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Byron Smith December 11, 2013. 1. What is Quantum State Tomography? 2. What is Bayesian Statistics? 1.Conditional Probabilities 2.Bayes’ Rule 3.Frequentist.

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Presentation on theme: "Byron Smith December 11, 2013. 1. What is Quantum State Tomography? 2. What is Bayesian Statistics? 1.Conditional Probabilities 2.Bayes’ Rule 3.Frequentist."— Presentation transcript:

1 Byron Smith December 11, 2013

2 1. What is Quantum State Tomography? 2. What is Bayesian Statistics? 1.Conditional Probabilities 2.Bayes’ Rule 3.Frequentist vs. Bayesian 3. Example: Schrodinger’s Cat 1.Interpretation 2.Analysis with a Non-informative Prior 3.Analysis with an Informative Prior 4. Sources of Error in Tomography 5. Error Reduction via Bayesian Analysis 6. Adaptive Tomography 7. Conclusion 8. References 9. Supplementary Information

3  Tomography comes from tomos meaning section.  Classically, tomography refers to analyzing a 3- dimensional trajectory using 2-dimensional slices.  Quantum State Tomography refers to identifying a particular wave function using a series of measurements.

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5 is the Likelihood is the Prior Probability (or just prior) is the Posterior Probability (or just posterior)

6 FrequentistBayesian  Inference on probability arises from the frequency that some outcome is measured and that measurement is random.  In other words, a measurement is random only due to our ignorance.  Inference on probability arises from a prior probability assumption weighted by empirical evidence.  Measurements are inherently random.

7 Frequentist: Given N cats, there are some that are alive and some that are dead. The probability that the cat is alive is associated with the fact that we sample randomly and a*N of the cats are alive. Bayesian: The probability a is a random variable (unknown) and therefore there is an inherent probability associated with each particular cat.

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10 NFrequentistBayesian True value of a = 0.3

11  Flourine-18, half- life= Hours  Cat has been in for 3 hours NFrequentistBayesian

12  Error in the measurement basis.  Error in the counting statistics.  Error associated with stability. ◦ Detector efficiency ◦ Source intensity  Model Error

13 FrequentistBayesian (α=3.1, β=6.9) NVar(a) NVar(a)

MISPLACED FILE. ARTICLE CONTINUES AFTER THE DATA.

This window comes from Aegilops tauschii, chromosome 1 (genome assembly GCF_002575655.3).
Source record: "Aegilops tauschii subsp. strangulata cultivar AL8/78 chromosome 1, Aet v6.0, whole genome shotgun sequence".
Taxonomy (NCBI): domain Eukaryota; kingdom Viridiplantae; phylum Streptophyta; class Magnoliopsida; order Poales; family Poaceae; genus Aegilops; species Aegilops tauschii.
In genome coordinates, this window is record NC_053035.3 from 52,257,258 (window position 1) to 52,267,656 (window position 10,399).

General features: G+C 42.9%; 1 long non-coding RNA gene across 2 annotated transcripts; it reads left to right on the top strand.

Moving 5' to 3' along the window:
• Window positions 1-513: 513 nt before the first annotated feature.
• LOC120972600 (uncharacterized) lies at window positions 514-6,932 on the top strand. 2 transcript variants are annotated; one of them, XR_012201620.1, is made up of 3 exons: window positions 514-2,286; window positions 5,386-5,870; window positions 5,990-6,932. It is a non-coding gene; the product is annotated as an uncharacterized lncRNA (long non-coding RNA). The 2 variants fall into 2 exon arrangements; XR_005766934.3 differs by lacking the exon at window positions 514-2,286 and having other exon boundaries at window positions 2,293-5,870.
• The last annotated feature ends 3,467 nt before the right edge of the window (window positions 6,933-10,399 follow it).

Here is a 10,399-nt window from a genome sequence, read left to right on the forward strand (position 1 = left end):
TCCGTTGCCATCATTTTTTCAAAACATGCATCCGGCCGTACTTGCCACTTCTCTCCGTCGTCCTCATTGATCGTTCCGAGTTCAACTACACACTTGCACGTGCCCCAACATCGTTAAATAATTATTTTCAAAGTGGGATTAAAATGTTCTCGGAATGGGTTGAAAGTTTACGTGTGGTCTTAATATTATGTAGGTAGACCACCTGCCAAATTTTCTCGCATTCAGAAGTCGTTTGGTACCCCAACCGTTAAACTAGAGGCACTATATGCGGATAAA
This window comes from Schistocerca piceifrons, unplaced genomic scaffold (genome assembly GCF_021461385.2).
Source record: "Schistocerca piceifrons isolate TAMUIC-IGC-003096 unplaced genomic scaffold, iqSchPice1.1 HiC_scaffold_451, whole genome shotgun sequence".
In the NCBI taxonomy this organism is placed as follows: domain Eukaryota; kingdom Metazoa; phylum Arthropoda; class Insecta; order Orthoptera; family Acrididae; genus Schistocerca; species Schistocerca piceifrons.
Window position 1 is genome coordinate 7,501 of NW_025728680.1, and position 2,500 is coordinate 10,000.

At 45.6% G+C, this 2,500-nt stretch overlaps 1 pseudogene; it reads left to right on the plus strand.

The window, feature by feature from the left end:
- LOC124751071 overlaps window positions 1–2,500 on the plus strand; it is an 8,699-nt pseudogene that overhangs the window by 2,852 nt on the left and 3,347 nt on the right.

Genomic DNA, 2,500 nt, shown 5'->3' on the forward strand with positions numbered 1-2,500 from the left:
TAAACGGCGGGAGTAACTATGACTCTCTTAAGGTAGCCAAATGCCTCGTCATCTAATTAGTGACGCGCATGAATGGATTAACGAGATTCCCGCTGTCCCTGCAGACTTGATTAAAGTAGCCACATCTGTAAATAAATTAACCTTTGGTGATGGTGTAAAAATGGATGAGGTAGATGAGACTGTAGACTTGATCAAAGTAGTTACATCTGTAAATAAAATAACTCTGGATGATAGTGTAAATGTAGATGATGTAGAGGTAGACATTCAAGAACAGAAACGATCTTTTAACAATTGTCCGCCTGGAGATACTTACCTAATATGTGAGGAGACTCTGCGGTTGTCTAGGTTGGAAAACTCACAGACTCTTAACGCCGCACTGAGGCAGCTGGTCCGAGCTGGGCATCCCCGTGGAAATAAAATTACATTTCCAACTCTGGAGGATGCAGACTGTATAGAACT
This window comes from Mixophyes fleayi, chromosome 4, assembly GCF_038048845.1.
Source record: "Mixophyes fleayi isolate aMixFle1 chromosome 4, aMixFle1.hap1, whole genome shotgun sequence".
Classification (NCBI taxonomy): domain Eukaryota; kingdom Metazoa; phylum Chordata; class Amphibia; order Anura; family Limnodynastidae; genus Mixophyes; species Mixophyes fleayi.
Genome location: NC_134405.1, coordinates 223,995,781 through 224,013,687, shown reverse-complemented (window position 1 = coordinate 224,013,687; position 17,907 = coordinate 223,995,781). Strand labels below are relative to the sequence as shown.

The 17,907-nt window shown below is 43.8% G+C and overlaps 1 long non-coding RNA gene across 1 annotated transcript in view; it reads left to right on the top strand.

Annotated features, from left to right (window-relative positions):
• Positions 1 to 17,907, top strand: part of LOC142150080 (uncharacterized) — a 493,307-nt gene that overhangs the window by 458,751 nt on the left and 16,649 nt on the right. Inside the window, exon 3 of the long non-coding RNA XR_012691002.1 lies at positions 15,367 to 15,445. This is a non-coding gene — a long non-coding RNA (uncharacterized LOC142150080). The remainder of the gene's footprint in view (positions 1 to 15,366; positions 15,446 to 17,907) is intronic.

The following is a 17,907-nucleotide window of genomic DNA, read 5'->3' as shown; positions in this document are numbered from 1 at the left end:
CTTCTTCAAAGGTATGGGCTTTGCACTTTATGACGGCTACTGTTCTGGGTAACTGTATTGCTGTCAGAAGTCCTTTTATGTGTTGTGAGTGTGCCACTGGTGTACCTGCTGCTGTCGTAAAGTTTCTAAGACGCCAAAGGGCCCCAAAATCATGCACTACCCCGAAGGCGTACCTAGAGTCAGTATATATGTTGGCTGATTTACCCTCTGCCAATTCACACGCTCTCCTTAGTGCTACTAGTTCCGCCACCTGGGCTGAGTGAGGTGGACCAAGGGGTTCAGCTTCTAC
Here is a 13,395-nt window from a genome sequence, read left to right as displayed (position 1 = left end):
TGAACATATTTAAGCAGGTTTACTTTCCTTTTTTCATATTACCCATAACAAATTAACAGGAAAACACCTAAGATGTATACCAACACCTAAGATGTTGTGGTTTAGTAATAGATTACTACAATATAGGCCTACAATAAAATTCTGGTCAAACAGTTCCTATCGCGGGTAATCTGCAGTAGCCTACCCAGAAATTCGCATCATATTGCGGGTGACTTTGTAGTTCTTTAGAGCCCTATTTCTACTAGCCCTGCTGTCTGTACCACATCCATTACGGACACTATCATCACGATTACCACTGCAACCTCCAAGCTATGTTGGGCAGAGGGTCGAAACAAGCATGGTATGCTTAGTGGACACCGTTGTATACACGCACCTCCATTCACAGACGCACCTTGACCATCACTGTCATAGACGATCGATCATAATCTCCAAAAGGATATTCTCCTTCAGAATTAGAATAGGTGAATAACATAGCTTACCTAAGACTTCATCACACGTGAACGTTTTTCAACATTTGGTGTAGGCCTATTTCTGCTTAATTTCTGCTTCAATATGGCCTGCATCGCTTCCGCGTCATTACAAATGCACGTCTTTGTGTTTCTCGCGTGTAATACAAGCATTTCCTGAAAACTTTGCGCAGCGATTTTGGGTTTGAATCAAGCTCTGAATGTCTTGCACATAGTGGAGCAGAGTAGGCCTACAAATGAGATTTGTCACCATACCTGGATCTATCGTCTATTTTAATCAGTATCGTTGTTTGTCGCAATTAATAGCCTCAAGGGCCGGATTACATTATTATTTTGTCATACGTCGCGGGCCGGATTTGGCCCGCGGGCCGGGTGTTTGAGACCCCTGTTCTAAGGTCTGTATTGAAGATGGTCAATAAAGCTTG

14  There are several measures of “lack of fit.”  Likelihood  Infidelity  Shannon Entropy

15  The number of measurements required to sufficiently identify ρ can be reduced when using a basis which diagonalizes ρ.  To do so, measure N 0 particles first, change the measurement basis, then finish the total measurement.  Naturally this can be improved with Bayesian by using the first measurements as a Prior.

16  Quantum State Tomography is a tool used to identify a density matrix.  There are several metrics of density identification.  Bayesian statistics can improve efficiency while providing a new interpretation of quantum states.

17 1. J. B. Altepeter, D. F. V. James, and P. G. Kwiat, Qubit Quantum State Tomography, in Quantum State Estimation (Lecture Notes in Physics), M. Paris and J. Rehacek (editors), Springer (2004). 2. D. H. Mahler, L. A. Rozema, A. Darabi, C. Ferrie, R. Blume-Kohout, and A. M. Steinberg, Phys. Rev. Lett. 111, (2013). 3. F. Huszár and N. M. T. Houlsby, Phys. Rev. A 85, (2012). 4. R. Blume-Kohout, New J. Phys. 12, (2012).

18  For density operators which are not diagonal, we use a basis of spin matrices:  If choose an instrument orientation such that the first parameter is 1, we are left with the Stoke’s Parameters, S i :  The goal is then to identify the S i.

19  Used to visualize a superposition of photon polarizations.  The x-axis is 45 degree polarizations.  The y-axis is horizontal or vertical polarizations.  The z-axis is circular polarizations.

20  Using a matrix basis similar to that for Stoke’s Parameters, one can exactly identify a polarization with three measurements.  Note that an orthogonal basis is not necessary.

21  Errors in measurement and instrumentation will manifest themselves as a disc on the Poincare Sphere:  (a) Errors in measurement basis. (b) Errors in intensity or detector stability.

22  Because there is a finite sample size, states are not characterized exactly.  Each measurement constrains the sample space.

23  Optimization can lead to states which lie outside the Poincare Sphere.  Unobserved values a registered as zeros in the density matrix optimization. This can be unrealistic.  There is no direct measure of uncertainty within maximum likelihood estimators.

24  Parameter space can be constrained through the prior.  Unobserved values can still have some small probability through the prior.  Uncertainty analysis can come directly from the variance of the posterior distribution, regardless of an analytical form.


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